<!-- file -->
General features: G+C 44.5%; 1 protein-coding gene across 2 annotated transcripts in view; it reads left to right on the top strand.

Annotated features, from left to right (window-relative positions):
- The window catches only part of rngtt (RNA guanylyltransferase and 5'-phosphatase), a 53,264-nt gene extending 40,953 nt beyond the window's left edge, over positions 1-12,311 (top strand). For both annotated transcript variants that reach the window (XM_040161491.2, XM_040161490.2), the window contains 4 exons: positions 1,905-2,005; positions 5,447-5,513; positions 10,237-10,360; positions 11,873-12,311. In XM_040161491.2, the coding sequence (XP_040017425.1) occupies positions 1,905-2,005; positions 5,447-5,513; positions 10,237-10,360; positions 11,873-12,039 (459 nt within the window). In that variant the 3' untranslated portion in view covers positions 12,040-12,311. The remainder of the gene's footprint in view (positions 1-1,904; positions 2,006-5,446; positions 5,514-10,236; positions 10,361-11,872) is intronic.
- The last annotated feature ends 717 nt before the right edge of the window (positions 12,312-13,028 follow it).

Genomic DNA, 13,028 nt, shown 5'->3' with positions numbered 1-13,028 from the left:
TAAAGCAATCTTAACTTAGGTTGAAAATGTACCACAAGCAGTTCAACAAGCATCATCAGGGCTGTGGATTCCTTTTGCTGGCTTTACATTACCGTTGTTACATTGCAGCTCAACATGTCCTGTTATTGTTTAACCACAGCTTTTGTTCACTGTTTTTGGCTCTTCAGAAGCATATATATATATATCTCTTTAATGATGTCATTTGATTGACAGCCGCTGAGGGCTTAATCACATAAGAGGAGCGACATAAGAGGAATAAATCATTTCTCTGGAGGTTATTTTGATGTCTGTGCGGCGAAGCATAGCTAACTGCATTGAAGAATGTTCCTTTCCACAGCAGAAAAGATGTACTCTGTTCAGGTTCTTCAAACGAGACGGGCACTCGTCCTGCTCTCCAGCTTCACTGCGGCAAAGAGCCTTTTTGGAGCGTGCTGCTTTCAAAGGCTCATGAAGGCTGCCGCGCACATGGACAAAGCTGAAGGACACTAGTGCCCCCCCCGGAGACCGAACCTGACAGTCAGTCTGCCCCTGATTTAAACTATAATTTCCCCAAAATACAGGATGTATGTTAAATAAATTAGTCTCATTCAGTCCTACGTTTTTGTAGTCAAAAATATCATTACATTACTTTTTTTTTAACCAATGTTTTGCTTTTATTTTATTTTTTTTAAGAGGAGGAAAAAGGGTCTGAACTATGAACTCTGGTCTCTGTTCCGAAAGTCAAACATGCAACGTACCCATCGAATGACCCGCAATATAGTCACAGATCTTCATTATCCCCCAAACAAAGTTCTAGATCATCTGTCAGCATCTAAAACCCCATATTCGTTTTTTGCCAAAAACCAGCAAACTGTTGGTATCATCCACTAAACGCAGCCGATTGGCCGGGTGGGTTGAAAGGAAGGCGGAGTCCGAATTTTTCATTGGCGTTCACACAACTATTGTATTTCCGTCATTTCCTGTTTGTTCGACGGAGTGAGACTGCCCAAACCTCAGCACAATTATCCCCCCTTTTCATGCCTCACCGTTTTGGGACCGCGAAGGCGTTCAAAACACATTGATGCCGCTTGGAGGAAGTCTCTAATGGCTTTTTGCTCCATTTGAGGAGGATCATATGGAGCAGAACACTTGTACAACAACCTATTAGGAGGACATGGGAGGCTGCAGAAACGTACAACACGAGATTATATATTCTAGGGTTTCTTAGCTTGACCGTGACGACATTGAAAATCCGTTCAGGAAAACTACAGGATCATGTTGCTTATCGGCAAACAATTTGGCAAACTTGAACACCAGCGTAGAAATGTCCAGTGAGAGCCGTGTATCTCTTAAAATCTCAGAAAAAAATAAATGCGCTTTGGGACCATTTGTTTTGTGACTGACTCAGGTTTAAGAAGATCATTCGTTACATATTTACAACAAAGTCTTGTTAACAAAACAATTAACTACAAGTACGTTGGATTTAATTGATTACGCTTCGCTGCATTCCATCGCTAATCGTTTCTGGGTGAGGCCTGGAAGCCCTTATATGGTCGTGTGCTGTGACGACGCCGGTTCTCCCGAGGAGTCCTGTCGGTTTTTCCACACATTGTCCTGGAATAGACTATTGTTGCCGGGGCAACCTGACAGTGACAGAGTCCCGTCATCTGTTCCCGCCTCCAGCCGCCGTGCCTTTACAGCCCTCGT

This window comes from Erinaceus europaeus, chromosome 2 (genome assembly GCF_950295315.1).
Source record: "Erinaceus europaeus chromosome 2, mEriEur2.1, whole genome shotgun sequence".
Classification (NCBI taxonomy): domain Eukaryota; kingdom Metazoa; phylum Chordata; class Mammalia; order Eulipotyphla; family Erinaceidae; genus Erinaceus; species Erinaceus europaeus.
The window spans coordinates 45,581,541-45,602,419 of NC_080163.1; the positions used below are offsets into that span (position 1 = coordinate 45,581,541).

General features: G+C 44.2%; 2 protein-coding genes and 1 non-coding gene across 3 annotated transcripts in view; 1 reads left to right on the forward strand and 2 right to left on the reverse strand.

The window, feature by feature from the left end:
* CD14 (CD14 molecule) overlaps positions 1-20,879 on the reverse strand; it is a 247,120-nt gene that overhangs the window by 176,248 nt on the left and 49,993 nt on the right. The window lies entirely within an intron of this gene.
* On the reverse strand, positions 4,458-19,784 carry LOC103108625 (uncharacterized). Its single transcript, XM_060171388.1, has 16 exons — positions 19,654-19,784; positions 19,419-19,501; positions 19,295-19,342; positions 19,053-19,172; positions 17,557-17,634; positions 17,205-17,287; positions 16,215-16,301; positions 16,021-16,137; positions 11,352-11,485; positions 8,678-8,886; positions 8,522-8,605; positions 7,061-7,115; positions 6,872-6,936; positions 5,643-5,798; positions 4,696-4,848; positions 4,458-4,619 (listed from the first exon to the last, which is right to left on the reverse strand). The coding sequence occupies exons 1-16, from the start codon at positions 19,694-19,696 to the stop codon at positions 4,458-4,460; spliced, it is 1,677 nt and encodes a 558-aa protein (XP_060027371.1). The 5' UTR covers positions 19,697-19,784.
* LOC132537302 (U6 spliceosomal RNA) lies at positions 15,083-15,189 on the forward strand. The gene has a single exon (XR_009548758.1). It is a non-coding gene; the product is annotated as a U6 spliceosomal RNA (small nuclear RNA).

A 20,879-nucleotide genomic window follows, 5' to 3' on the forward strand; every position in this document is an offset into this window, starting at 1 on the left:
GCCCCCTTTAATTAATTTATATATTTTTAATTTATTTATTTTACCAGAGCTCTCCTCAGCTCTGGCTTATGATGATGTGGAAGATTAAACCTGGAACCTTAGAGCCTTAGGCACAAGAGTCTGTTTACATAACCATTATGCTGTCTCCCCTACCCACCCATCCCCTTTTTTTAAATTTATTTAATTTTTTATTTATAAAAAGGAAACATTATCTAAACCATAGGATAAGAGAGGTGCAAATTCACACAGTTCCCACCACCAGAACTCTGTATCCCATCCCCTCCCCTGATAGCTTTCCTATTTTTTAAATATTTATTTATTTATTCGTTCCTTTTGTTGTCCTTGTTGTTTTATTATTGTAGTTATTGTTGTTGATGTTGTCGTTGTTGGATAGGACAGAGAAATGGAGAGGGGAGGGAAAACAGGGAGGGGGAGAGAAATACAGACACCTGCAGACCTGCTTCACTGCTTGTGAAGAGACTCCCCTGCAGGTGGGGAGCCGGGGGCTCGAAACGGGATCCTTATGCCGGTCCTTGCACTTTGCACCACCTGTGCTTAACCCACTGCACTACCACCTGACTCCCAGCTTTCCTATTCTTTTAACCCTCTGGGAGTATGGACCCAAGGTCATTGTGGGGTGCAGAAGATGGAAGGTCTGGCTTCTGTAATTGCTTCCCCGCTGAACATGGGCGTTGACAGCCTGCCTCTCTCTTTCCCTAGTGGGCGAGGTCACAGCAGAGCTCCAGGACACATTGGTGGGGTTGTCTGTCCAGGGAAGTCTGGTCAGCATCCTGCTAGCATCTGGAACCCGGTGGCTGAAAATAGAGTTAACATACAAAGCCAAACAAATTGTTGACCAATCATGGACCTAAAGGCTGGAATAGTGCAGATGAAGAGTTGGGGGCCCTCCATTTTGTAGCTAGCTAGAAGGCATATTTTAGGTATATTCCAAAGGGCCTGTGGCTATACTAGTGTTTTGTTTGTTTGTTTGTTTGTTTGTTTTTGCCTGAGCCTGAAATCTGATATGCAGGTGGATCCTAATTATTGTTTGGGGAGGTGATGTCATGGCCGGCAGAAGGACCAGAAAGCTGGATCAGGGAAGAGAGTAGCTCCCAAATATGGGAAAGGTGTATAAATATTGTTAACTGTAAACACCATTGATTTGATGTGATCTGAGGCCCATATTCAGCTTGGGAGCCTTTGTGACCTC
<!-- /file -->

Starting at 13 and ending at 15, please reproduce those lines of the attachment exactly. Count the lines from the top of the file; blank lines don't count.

* CD14 (CD14 molecule) overlaps positions 1-20,879 on the reverse strand; it is a 247,120-nt gene that overhangs the window by 176,248 nt on the left and 49,993 nt on the right. The window lies entirely within an intron of this gene.
* On the reverse strand, positions 4,458-19,784 carry LOC103108625 (uncharacterized). Its single transcript, XM_060171388.1, has 16 exons — positions 19,654-19,784; positions 19,419-19,501; positions 19,295-19,342; positions 19,053-19,172; positions 17,557-17,634; positions 17,205-17,287; positions 16,215-16,301; positions 16,021-16,137; positions 11,352-11,485; positions 8,678-8,886; positions 8,522-8,605; positions 7,061-7,115; positions 6,872-6,936; positions 5,643-5,798; positions 4,696-4,848; positions 4,458-4,619 (listed from the first exon to the last, which is right to left on the reverse strand). The coding sequence occupies exons 1-16, from the start codon at positions 19,694-19,696 to the stop codon at positions 4,458-4,460; spliced, it is 1,677 nt and encodes a 558-aa protein (XP_060027371.1). The 5' UTR covers positions 19,697-19,784.
* LOC132537302 (U6 spliceosomal RNA) lies at positions 15,083-15,189 on the forward strand. The gene has a single exon (XR_009548758.1). It is a non-coding gene; the product is annotated as a U6 spliceosomal RNA (small nuclear RNA).